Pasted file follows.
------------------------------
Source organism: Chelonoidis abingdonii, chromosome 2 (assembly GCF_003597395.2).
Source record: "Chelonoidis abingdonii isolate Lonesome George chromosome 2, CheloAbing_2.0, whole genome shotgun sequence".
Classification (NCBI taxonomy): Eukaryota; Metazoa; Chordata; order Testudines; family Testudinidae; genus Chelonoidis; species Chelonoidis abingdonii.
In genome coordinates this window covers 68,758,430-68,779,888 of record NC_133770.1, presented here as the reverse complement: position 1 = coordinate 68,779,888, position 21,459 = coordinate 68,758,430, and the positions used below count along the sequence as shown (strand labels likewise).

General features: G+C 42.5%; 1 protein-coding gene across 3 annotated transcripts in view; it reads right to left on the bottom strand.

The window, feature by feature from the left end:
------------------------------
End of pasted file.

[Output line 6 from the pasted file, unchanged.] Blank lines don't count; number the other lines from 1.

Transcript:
The window, feature by feature from the left end: